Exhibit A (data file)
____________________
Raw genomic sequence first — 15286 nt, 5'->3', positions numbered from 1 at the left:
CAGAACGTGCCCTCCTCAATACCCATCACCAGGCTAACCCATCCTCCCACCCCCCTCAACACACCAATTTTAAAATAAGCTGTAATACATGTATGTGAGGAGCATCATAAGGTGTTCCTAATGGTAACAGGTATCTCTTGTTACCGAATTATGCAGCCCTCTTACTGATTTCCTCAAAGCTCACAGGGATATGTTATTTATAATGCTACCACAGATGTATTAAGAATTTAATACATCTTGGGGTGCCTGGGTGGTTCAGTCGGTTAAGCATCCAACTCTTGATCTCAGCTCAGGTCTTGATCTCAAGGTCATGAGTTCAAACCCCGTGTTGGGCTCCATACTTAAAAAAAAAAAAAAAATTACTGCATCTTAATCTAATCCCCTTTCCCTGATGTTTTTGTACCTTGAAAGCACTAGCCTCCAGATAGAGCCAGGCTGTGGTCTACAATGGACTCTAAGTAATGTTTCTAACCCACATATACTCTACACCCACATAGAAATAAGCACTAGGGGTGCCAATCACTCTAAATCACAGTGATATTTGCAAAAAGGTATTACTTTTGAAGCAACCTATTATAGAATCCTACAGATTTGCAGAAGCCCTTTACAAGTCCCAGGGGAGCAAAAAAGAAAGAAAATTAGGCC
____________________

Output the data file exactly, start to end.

Raw genomic sequence first — 15286 nt, 5'->3', positions numbered from 1 at the left:
CAGAACGTGCCCTCCTCAATACCCATCACCAGGCTAACCCATCCTCCCACCCCCCTCAACACACCAATTTTAAAATAAGCTGTAATACATGTATGTGAGGAGCATCATAAGGTGTTCCTAATGGTAACAGGTATCTCTTGTTACCGAATTATGCAGCCCTCTTACTGATTTCCTCAAAGCTCACAGGGATATGTTATTTATAATGCTACCACAGATGTATTAAGAATTTAATACATCTTGGGGTGCCTGGGTGGTTCAGTCGGTTAAGCATCCAACTCTTGATCTCAGCTCAGGTCTTGATCTCAAGGTCATGAGTTCAAACCCCGTGTTGGGCTCCATACTTAAAAAAAAAAAAAAAATTACTGCATCTTAATCTAATCCCCTTTCCCTGATGTTTTTGTACCTTGAAAGCACTAGCCTCCAGATAGAGCCAGGCTGTGGTCTACAATGGACTCTAAGTAATGTTTCTAACCCACATATACTCTACACCCACATAGAAATAAGCACTAGGGGTGCCAATCACTCTAAATCACAGTGATATTTGCAAAAAGGTATTACTTTTGAAGCAACCTATTATAGAATCCTACAGATTTGCAGAAGCCCTTTACAAGTCCCAGGGGAGCAAAAAAGAAAGAAAATTAGGCC